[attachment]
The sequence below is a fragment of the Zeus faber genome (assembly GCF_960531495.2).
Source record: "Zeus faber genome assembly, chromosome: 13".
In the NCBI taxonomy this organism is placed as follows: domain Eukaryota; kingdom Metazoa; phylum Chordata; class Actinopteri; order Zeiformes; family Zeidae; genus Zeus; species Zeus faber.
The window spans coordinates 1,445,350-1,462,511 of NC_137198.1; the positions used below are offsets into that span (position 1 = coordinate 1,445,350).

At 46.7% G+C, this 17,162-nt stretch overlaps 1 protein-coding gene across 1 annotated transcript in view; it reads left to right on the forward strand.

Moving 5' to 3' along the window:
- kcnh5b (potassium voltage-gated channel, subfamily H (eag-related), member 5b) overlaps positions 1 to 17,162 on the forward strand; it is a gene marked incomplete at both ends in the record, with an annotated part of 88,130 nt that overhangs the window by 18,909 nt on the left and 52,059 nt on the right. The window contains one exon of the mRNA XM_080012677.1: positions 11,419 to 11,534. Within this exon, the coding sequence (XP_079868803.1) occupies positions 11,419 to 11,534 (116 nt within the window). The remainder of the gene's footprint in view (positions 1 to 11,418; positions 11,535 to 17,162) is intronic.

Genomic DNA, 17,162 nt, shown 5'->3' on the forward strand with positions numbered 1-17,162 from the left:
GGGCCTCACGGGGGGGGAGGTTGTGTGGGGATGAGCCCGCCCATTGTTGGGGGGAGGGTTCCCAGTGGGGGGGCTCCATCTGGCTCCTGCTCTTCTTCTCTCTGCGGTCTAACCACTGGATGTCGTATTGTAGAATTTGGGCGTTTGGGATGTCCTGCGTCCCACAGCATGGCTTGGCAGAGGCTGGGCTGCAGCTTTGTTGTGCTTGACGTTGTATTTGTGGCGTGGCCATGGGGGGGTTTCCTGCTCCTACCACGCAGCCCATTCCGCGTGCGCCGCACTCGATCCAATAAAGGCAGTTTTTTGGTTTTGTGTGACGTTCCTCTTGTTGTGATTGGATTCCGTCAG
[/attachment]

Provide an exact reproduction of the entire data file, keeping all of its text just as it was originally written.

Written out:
The sequence below is a fragment of the Zeus faber genome (assembly GCF_960531495.2).
Source record: "Zeus faber genome assembly, chromosome: 13".
In the NCBI taxonomy this organism is placed as follows: domain Eukaryota; kingdom Metazoa; phylum Chordata; class Actinopteri; order Zeiformes; family Zeidae; genus Zeus; species Zeus faber.
The window spans coordinates 1,445,350-1,462,511 of NC_137198.1; the positions used below are offsets into that span (position 1 = coordinate 1,445,350).

At 46.7% G+C, this 17,162-nt stretch overlaps 1 protein-coding gene across 1 annotated transcript in view; it reads left to right on the forward strand.

Moving 5' to 3' along the window:
- kcnh5b (potassium voltage-gated channel, subfamily H (eag-related), member 5b) overlaps positions 1 to 17,162 on the forward strand; it is a gene marked incomplete at both ends in the record, with an annotated part of 88,130 nt that overhangs the window by 18,909 nt on the left and 52,059 nt on the right. The window contains one exon of the mRNA XM_080012677.1: positions 11,419 to 11,534. Within this exon, the coding sequence (XP_079868803.1) occupies positions 11,419 to 11,534 (116 nt within the window). The remainder of the gene's footprint in view (positions 1 to 11,418; positions 11,535 to 17,162) is intronic.

Genomic DNA, 17,162 nt, shown 5'->3' on the forward strand with positions numbered 1-17,162 from the left:
GGGCCTCACGGGGGGGGAGGTTGTGTGGGGATGAGCCCGCCCATTGTTGGGGGGAGGGTTCCCAGTGGGGGGGCTCCATCTGGCTCCTGCTCTTCTTCTCTCTGCGGTCTAACCACTGGATGTCGTATTGTAGAATTTGGGCGTTTGGGATGTCCTGCGTCCCACAGCATGGCTTGGCAGAGGCTGGGCTGCAGCTTTGTTGTGCTTGACGTTGTATTTGTGGCGTGGCCATGGGGGGGTTTCCTGCTCCTACCACGCAGCCCATTCCGCGTGCGCCGCACTCGATCCAATAAAGGCAGTTTTTTGGTTTTGTGTGACGTTCCTCTTGTTGTGATTGGATTCCGTCAG